While he is lying in the recovery position (that is, splayed out on the bed, holding his phone and watching YouTube videos) I pop into Aranyaprathet town centre with the back wheel to see what I can find.
Google Maps told me that there was a bike shop along the main road, but I had read a bad online review (which I sort of assumed was about this shop). So when a local person pointed me in another direction I quite happily went with what they suggested.
The next twenty minutes were quite fun. Every few minutes, someone who I passed by would ask what I was looking for. I would tell them that I needed to repair my bicycle, and they would point me in a direction. Normally a different direction to the last person. In another situation the contradicting directions might have been annoying, but I was quite happy to walk around and see what turned up. I had faith that by the wisdom of the masses I would eventually be pinged in the right direction.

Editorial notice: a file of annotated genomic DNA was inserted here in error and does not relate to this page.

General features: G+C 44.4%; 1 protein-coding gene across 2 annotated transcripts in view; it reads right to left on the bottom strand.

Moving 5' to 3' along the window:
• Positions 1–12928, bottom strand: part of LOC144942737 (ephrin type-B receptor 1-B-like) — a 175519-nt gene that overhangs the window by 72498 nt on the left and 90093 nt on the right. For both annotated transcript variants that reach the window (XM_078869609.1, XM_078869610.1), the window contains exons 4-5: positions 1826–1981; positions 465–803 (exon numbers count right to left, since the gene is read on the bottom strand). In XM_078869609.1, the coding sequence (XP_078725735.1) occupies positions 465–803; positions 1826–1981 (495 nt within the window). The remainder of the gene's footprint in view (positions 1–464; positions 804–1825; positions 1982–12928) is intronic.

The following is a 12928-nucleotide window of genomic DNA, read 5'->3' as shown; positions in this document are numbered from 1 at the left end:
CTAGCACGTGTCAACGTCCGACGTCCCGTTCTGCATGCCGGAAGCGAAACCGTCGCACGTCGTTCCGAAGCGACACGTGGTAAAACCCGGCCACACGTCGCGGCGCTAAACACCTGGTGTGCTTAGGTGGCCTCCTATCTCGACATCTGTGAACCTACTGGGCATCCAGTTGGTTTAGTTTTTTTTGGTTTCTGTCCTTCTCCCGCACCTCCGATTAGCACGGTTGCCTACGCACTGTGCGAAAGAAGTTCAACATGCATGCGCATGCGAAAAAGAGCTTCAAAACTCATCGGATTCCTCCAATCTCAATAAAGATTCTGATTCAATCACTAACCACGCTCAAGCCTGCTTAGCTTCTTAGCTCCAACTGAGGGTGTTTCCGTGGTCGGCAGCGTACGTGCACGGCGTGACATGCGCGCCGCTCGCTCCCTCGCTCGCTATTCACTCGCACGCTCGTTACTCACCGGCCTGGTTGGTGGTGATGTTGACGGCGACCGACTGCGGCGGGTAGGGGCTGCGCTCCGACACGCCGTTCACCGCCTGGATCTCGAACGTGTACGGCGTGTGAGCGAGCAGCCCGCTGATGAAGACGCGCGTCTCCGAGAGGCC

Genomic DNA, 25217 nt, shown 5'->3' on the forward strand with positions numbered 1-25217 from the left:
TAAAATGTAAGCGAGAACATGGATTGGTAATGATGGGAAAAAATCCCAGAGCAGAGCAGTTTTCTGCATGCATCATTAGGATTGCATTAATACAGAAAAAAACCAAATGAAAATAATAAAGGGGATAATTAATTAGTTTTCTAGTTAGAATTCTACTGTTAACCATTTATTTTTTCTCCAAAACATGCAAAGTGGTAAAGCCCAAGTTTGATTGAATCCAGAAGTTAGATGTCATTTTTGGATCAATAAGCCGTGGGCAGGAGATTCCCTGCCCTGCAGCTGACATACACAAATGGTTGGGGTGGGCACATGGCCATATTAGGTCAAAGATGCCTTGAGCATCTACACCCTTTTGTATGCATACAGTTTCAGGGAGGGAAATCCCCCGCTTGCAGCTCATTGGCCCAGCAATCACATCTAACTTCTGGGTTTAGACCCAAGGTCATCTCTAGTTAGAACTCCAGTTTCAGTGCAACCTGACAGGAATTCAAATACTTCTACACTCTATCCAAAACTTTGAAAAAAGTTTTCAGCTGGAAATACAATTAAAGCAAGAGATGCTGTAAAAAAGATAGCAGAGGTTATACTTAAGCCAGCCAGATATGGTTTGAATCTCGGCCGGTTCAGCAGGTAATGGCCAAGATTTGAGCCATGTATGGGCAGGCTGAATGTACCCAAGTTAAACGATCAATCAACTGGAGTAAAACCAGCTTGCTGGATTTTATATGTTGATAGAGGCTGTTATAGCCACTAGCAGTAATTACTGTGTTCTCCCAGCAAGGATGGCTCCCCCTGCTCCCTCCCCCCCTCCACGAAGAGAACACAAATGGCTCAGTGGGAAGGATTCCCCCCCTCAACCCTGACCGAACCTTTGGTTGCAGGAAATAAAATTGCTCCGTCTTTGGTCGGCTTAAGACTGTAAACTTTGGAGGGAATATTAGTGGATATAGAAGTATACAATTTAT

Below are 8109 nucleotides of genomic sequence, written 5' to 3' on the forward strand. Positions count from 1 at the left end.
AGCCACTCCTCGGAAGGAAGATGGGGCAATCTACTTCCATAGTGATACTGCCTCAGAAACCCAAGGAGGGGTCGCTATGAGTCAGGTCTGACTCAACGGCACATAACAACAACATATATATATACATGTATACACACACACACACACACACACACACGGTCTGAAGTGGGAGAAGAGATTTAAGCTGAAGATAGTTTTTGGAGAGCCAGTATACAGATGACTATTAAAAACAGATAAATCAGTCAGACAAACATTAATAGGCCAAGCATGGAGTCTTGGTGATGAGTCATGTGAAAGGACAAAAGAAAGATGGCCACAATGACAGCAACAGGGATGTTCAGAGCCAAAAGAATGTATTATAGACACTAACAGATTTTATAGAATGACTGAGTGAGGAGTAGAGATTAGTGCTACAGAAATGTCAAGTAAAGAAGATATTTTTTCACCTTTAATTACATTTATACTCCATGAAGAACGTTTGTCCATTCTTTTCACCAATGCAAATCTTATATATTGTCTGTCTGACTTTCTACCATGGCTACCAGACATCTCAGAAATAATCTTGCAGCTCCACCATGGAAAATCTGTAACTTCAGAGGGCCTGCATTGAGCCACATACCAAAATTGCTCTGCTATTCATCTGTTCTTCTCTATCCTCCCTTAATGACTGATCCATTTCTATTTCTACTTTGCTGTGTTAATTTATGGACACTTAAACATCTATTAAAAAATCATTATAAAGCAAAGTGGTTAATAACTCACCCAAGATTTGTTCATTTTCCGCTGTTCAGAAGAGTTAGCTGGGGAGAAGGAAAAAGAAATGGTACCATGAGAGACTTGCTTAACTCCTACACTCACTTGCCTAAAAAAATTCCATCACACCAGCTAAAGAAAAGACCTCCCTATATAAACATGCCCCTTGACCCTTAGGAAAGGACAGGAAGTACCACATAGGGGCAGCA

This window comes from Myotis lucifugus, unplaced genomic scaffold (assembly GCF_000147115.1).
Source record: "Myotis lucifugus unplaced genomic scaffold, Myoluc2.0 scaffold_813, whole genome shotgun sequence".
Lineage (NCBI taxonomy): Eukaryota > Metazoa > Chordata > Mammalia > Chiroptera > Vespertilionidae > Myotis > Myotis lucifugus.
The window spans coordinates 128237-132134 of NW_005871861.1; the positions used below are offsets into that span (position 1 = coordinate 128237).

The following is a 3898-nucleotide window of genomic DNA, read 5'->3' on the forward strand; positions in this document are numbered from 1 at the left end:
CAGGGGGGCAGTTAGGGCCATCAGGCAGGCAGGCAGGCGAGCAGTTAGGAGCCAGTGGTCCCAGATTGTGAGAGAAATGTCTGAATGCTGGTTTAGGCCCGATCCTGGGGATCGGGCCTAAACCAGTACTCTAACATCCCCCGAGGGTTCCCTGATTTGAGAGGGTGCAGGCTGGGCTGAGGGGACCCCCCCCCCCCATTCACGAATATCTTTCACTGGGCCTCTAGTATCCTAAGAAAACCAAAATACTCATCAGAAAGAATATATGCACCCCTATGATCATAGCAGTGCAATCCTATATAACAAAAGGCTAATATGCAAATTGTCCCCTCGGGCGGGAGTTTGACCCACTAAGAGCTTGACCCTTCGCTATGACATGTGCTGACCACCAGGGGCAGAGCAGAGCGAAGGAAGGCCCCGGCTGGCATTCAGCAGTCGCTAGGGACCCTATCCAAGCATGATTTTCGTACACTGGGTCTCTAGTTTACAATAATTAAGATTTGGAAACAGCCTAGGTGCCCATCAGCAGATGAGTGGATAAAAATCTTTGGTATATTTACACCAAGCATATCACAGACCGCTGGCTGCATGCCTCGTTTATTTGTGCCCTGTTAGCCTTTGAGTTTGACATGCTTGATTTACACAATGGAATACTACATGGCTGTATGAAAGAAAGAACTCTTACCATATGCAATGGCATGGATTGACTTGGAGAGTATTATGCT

And I did find my way to a small bike repair shop on Ban Aran Alley. The man there took the hub apart and had a look. The hub cap wasn’t cracked after all, it had just looked like it. This was good news.
He replaced the ball bearings, gave the whole thing a clean and then put it back together again slowly, checking all the time to make sure that the wheel wasn’t wobbling on the axle. He switched the positioning of some of the nuts to help with this.
Later that afternoon, Eric reattached the wheel to the bike, and after a lot of fiddling to get it in the perfect spot, we found that the wheel had become untrue. In other words, it was wonky. This means that there is a risk of broken spokes, and a possibility of the wheel rubbing the brake pads. It wasn’t the handyman’s fault as he had a wheel to work with, not a wheel and a bike. But something he had done – or the mere act of removing and reattaching the wheel – had changed the wheel’s alignment.